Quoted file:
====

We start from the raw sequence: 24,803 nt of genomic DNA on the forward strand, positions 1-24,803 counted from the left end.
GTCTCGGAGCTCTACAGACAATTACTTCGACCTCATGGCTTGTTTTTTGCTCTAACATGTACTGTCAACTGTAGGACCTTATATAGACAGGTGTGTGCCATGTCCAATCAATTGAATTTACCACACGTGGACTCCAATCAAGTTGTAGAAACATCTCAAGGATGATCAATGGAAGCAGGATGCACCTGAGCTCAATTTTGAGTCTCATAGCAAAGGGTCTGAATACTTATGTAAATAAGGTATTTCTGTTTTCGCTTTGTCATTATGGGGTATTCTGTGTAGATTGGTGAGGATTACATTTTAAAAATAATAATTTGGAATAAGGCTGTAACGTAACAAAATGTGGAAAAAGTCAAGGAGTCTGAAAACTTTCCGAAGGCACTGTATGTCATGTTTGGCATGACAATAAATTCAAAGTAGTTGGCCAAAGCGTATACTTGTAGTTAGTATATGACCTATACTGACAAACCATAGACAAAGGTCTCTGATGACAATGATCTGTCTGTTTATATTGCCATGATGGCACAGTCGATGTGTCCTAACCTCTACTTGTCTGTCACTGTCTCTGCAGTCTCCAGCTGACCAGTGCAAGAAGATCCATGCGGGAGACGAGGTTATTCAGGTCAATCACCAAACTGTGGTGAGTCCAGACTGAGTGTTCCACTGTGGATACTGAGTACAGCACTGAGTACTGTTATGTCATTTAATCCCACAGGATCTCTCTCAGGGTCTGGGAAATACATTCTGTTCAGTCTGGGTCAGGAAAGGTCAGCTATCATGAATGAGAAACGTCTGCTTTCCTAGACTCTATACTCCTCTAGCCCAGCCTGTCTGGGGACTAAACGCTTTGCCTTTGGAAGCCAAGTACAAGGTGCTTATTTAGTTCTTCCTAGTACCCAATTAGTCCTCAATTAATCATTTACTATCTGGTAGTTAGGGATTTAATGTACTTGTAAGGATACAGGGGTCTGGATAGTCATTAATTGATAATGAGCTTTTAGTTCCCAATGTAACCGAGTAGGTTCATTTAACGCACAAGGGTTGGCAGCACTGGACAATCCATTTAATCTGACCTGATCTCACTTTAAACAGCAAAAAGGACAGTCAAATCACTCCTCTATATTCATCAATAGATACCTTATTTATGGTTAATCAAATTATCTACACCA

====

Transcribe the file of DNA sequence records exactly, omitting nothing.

We start from the raw sequence: 24,803 nt of genomic DNA on the forward strand, positions 1-24,803 counted from the left end.
GTCTCGGAGCTCTACAGACAATTACTTCGACCTCATGGCTTGTTTTTTGCTCTAACATGTACTGTCAACTGTAGGACCTTATATAGACAGGTGTGTGCCATGTCCAATCAATTGAATTTACCACACGTGGACTCCAATCAAGTTGTAGAAACATCTCAAGGATGATCAATGGAAGCAGGATGCACCTGAGCTCAATTTTGAGTCTCATAGCAAAGGGTCTGAATACTTATGTAAATAAGGTATTTCTGTTTTCGCTTTGTCATTATGGGGTATTCTGTGTAGATTGGTGAGGATTACATTTTAAAAATAATAATTTGGAATAAGGCTGTAACGTAACAAAATGTGGAAAAAGTCAAGGAGTCTGAAAACTTTCCGAAGGCACTGTATGTCATGTTTGGCATGACAATAAATTCAAAGTAGTTGGCCAAAGCGTATACTTGTAGTTAGTATATGACCTATACTGACAAACCATAGACAAAGGTCTCTGATGACAATGATCTGTCTGTTTATATTGCCATGATGGCACAGTCGATGTGTCCTAACCTCTACTTGTCTGTCACTGTCTCTGCAGTCTCCAGCTGACCAGTGCAAGAAGATCCATGCGGGAGACGAGGTTATTCAGGTCAATCACCAAACTGTGGTGAGTCCAGACTGAGTGTTCCACTGTGGATACTGAGTACAGCACTGAGTACTGTTATGTCATTTAATCCCACAGGATCTCTCTCAGGGTCTGGGAAATACATTCTGTTCAGTCTGGGTCAGGAAAGGTCAGCTATCATGAATGAGAAACGTCTGCTTTCCTAGACTCTATACTCCTCTAGCCCAGCCTGTCTGGGGACTAAACGCTTTGCCTTTGGAAGCCAAGTACAAGGTGCTTATTTAGTTCTTCCTAGTACCCAATTAGTCCTCAATTAATCATTTACTATCTGGTAGTTAGGGATTTAATGTACTTGTAAGGATACAGGGGTCTGGATAGTCATTAATTGATAATGAGCTTTTAGTTCCCAATGTAACCGAGTAGGTTCATTTAACGCACAAGGGTTGGCAGCACTGGACAATCCATTTAATCTGACCTGATCTCACTTTAAACAGCAAAAAGGACAGTCAAATCACTCCTCTATATTCATCAATAGATACCTTATTTATGGTTAATCAAATTATCTACACCA